.ERROR "Butterworth filter ORDER parameter muse be between 1 and 6."
.ENDIF
.IF { FC < 1p }
.ERROR "Butterworth filter pole frequency must be greater than or equal to 1pHz."
.ENDIF

Note that two different types of logical tests are used. The first one uses the Search method to test if level is between 1 and 6. The construct Vector(6)+1 first creates a vector with 6 elements containing 0, 1 ,2, 3, 4, and 5, then adds one to each element, resulting in the following test vector: [ 1, 2, 3, 4, 5, 6 ]. It is important to note that if the ORDER parameter is a non-integer value, this logical test fails and an error is produced.

The second if statement checks if the filter pole frequency is greater than 1pHz. This logical test is simple - checking if the passed parameter is less than a constant.

Before the actual loop is started, a few housekeeping items are taken care of. In the next section of code:


*** input buffer
E_IN 1 200 100 200 1.0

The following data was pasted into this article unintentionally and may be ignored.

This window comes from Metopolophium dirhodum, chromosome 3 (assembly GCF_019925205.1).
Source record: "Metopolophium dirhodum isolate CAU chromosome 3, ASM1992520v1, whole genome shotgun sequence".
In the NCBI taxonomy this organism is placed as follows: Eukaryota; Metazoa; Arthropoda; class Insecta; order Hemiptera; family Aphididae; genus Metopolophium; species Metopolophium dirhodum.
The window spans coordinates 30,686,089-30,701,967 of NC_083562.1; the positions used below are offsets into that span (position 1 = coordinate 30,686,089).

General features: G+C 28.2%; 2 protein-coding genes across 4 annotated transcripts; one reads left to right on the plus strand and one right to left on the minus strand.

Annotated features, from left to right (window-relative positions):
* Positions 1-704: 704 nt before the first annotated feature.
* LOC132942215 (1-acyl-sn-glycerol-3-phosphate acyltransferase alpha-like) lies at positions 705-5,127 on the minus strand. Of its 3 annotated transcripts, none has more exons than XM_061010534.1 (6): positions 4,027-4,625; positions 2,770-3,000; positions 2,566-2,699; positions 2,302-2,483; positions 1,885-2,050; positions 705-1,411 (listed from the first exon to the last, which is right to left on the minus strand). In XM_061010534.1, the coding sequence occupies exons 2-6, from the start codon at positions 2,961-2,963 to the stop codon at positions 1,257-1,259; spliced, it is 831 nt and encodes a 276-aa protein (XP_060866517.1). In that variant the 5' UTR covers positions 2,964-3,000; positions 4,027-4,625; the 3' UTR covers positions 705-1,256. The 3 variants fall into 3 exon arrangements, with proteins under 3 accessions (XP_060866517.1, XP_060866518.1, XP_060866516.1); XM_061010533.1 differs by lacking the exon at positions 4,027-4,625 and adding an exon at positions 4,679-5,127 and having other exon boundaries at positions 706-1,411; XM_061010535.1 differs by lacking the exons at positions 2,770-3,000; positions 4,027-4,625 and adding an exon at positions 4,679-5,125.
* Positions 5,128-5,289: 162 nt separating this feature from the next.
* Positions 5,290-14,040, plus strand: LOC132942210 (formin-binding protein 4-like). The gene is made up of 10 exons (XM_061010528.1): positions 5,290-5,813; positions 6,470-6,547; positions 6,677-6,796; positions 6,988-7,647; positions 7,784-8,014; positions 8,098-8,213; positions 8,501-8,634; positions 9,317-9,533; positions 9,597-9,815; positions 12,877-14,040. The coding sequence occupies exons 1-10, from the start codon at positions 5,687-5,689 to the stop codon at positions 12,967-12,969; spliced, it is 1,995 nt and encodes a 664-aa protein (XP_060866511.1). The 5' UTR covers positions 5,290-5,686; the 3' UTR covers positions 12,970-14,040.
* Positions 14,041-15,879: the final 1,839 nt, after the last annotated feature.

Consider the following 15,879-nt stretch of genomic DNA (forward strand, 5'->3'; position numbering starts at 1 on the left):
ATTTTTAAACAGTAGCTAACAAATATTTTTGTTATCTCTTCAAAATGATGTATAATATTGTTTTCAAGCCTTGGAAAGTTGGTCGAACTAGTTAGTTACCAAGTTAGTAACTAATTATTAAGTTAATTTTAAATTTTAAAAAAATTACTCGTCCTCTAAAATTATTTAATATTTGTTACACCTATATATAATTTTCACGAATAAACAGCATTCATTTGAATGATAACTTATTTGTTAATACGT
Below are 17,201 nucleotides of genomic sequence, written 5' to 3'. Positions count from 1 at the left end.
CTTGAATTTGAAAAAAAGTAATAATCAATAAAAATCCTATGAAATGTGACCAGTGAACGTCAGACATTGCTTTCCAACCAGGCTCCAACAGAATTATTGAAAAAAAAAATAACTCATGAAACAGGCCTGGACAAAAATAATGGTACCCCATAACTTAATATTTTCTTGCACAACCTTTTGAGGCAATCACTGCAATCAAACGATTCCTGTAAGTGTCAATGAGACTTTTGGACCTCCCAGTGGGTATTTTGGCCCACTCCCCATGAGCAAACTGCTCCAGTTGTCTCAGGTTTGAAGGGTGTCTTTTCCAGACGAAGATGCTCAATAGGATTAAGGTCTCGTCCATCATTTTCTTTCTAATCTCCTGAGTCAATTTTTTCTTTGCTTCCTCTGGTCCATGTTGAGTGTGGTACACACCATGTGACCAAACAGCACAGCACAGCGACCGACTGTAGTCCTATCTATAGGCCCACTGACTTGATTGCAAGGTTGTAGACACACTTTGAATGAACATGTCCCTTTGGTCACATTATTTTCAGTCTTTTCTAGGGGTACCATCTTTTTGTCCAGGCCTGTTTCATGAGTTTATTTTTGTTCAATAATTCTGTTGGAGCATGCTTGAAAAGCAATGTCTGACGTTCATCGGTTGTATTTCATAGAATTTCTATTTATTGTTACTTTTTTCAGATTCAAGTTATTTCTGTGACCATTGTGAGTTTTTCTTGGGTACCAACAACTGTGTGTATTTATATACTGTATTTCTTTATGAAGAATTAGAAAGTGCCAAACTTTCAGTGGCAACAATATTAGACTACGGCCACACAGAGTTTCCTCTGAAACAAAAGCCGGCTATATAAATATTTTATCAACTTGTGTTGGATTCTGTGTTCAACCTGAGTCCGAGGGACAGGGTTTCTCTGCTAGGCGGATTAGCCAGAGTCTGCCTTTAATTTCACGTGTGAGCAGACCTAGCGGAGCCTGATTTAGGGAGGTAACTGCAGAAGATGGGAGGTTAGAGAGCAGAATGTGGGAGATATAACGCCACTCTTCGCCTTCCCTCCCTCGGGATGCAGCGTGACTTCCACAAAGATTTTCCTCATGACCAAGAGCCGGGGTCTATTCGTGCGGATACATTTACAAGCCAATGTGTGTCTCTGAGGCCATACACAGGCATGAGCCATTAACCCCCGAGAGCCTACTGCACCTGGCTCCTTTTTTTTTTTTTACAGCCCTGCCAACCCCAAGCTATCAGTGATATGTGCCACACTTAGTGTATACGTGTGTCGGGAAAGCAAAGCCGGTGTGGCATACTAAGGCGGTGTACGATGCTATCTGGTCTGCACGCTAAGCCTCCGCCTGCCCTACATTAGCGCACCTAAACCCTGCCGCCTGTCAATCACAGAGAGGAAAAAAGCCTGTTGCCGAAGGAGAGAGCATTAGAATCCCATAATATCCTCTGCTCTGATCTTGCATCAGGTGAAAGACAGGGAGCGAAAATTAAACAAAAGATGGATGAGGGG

*** input resistance must be unity
R_IN 1 2 1.0

*** order index count variable
.VAR K = 1

*** last node in the ladder counter
.VAR LAST_NODE = 2

the input voltage is buffered with a voltage controlled voltage source (VCCS), the input resistance to the ladder is set to 1.0, and two variables used in the loop, K and LAST_NODE are declared. In the while loop you will see how these variables are incremented and used to create the ladder model.

The while loop does all the heavy lifting in the model creation process. For each pole in the filter, an inductor or capacitor is added to the ladder network. The inductor is connected in series with the output of the ladder, and the capacitors are connected from the ladder output to ground. To implement this behavior, we need to loop one time for every order, that is, for a 3rd order filter, the body of the loop must run three times. Since the loop counter K is started at 1, the following while loop will execute once for each filter order:

.WHILE { K <= ORDER }

Each time through the while loop, a new GK value is calculated. The value depends on the filter order parameter, ORDER, the value of the loop counter K, and the filter pole frequency FC. The calculation also uses the built in constant for pi, which is simply pi and the built in sin Function The GK value is calculated and assigned with this line:

.VAR GK = { 1/(2*pi*FC)*2*SIN((2*K-1)*pi/(2*ORDER)) }